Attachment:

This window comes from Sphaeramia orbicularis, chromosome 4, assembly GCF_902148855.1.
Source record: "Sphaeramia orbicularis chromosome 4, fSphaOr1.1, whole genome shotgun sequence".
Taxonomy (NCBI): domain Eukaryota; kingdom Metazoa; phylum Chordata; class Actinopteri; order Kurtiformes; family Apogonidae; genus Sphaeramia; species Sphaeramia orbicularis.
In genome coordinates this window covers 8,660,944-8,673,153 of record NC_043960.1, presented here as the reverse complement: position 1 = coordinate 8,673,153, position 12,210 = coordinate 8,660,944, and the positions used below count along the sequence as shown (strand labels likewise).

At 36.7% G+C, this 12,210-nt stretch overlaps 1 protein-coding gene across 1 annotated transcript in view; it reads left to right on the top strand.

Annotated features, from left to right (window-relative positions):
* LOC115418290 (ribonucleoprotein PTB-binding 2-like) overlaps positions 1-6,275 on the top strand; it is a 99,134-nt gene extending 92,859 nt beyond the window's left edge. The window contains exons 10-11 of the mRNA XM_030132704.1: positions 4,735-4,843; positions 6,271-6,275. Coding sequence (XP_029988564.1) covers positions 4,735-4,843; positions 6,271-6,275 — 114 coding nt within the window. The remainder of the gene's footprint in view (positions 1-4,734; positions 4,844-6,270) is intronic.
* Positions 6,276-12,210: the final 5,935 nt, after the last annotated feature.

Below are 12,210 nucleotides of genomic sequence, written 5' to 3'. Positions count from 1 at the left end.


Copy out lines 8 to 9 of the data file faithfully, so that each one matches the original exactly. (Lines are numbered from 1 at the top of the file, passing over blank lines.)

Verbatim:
* Positions 6,276-12,210: the final 5,935 nt, after the last annotated feature.

Below are 12,210 nucleotides of genomic sequence, written 5' to 3'. Positions count from 1 at the left end.